Wednesday, 5 August 2009

Alpha 4 on top of their game in Sepilok

In the first week of Phase 2, I had a chance to spend a few days with Alpha 4. The Sepilok-based project team are well on track with the building of the new camp where Raleigh Borneo teams will be based while they work on the new jungle enclosure for the Bornean sun bears.

In the first week, the team have finished the roof of the first building and were able to move in. According to PMs Ruthie and Tom, who have been in Sepilok since the project started, sleeping in their new accommodation was much more comfortable, resulting in a better sleep for everyone.

Ruthie, excited to finally be moving into the new building, just as the roof was being finished.

The team then had to clear more space for the second building, similar in design to the first one but slightly smaller. The second building will be used as the team's new kitchen and store room. The site was infested with miriads of fire ants, which got the best of everyone. Fight fire with fire they say, so we decided to start a small fire to smoke the pervasive ants out.

Then it was time to start on the building's foundations. Here, Maddy is battling the annoying tree root that turned up right in the middle of the post hole.

..more hole digging followed.

Extra-heavy belian wood post then needed to be cut and put up, while ensuring all the angles and levels were correct. Tough job.

To make their work more efficient, the team decided to split tasks. Fredrick Taylor would have approved.


PM Tom, a construction manager back in the UK, had to single-handedly cut the belian posts to size. The power supply came from an unbelievably-heavy generator used for this tasks only - it would have been next to impossible to cut the wood as required using a hand saw.

After a hard day's work, nothing is better than a good dinner meal. And even better, if there is a desert to follow. Unfortunately, in this case the custard powder turned into something that was reminiscent of many things except custard. Nevermind, the team could always come up with imaginative ways of turning their Raleigh rations into various sugar-based concoctions.

Monday, 3 August 2009

CRITTER UPDATE: venturers get amongst Sabah's fauna (and vice versa)!

The teams are now well into their second half of Phase 2 - in fact, they will be back to the Changeover at the end of the coming week, and we will be updating you on that accordingly.

In the meantime, we thought it would be a good time to show you some of the various Sabah critters that have been spotted since deployment. Sabah's animal life is diverse, and you just never know what might turn up on your way!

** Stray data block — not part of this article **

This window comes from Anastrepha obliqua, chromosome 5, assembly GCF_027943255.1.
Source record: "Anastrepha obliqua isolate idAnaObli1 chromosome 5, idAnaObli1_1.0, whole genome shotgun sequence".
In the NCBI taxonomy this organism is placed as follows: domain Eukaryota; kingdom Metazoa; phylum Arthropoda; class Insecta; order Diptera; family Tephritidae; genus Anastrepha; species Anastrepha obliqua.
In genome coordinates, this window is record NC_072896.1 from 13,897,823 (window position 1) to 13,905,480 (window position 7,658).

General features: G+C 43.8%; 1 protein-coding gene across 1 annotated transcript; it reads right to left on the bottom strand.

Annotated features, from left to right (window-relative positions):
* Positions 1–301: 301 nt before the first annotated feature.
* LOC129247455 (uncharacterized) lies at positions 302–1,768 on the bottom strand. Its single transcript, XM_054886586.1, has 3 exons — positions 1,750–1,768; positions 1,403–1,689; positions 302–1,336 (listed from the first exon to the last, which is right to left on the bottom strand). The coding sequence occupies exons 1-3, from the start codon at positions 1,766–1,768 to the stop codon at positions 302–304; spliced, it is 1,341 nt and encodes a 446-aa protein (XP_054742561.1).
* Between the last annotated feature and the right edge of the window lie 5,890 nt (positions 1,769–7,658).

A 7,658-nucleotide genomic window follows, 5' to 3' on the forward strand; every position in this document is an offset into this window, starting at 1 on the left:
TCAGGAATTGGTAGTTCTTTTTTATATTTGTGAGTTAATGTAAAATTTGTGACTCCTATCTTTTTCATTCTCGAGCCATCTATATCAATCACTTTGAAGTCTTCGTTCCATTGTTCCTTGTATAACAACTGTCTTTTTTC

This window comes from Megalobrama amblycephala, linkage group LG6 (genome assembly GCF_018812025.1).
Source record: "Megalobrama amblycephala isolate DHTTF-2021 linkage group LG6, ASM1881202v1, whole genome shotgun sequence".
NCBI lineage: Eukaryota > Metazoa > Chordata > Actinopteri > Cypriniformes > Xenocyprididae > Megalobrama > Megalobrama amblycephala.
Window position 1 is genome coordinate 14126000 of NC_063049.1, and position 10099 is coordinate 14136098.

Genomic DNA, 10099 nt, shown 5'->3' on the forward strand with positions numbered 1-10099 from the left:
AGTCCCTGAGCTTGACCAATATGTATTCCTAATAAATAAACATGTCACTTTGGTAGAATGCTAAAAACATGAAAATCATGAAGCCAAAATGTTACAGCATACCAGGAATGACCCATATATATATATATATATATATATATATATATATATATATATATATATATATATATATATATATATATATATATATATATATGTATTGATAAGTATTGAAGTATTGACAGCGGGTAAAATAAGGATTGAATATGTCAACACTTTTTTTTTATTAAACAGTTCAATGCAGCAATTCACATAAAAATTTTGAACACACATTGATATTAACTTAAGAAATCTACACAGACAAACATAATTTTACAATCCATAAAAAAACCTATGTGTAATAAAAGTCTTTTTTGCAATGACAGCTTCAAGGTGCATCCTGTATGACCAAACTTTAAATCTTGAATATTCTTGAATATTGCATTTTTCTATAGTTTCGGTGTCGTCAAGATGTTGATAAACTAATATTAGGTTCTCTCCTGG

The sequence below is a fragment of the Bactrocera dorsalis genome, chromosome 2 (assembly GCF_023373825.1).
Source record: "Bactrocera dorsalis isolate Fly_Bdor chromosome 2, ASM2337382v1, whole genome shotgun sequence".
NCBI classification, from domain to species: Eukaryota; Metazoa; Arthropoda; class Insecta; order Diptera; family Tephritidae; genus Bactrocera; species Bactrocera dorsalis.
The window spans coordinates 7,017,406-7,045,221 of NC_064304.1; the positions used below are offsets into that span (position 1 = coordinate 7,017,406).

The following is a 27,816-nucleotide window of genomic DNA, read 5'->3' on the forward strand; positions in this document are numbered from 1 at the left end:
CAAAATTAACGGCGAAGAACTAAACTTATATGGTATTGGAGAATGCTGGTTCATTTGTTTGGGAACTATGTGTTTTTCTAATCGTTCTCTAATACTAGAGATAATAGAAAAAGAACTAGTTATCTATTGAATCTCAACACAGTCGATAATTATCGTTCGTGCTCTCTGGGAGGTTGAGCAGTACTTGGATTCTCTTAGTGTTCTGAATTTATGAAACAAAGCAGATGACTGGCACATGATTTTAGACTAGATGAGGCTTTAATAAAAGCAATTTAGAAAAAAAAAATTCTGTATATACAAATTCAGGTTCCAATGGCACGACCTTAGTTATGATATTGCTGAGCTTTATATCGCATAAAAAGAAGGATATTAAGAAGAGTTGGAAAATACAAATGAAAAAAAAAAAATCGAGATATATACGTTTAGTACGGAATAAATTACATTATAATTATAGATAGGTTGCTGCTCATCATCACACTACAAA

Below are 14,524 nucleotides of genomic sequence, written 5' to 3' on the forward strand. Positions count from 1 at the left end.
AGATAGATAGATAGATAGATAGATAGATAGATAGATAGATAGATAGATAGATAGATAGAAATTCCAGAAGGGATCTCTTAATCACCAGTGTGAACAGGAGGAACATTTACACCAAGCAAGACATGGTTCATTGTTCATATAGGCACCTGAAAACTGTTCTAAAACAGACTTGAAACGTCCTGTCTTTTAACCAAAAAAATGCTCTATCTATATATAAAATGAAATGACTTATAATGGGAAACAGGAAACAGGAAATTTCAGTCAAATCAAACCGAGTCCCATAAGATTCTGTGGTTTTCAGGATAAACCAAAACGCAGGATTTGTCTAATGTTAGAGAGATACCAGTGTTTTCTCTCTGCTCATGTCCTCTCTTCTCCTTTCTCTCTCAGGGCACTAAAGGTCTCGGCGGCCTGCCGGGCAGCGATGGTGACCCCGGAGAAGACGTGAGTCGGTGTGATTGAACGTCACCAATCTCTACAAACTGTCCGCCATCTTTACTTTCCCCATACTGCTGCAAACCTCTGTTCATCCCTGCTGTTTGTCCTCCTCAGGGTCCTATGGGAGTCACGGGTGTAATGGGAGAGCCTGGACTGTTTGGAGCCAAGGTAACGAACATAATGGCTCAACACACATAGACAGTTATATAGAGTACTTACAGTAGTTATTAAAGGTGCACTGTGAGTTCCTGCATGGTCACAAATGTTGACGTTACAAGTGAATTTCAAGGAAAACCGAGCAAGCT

The misty dense jungle that surrounds Imbak Canyon is home to many unique plants, insects, and birds.

Tiger leach (Haemadipsa picta) - many venturers have already had a chance to meet this little persistent fellow while trekking or camping in the jungle. Leeches are a fact of life here in Borneo, and seem to find their way through shirts, shorts, and socks! In Phase 1, some of the innovatively-thinking venturers decided to gaffer-tape their trousers and socks together to prevent the little thirsty critters from getting in! Nice work.



A vivious-looking spider spotted by our photographer.

Alpha 4 venturers came across this scorpion - the obligatory photo shoot followed, but we confirm the scorpion was placed back into the jungle safely.


A hiding viper patiently awaiting its prey among leaves and braches.


A butterfly moth at Imbak Canyon.

Insects that mimic nature are plentiful here - this one claims to be a plant leaf. There are also numerous 'stick' insects that are extremely hard to spot.


Another common creature, reportedly called 'jungle lice' - with a hardy outside shell, this critter rolls into a perfectly round shape when it senses danger, totally freezing for hours.


One of the many butterflies in Sabah.

A young cobra snake met during a trekking phase by Alpha 5.

A tree grub, we wonder what it would taste like.

An unidentified caterpillar - many brightly-coloured ones in Sabah are often poisonous.

A rather giant cicada - there are around 2500 species around the world!

The omnipresent gecko: it is estimated 2,000 different species of geckos exist worldwide.

While some critters have all the roaming jungle space they need, others have to survive in an extremely restricted habitat. Henry Routh contemplates what life would be like inside an old cage.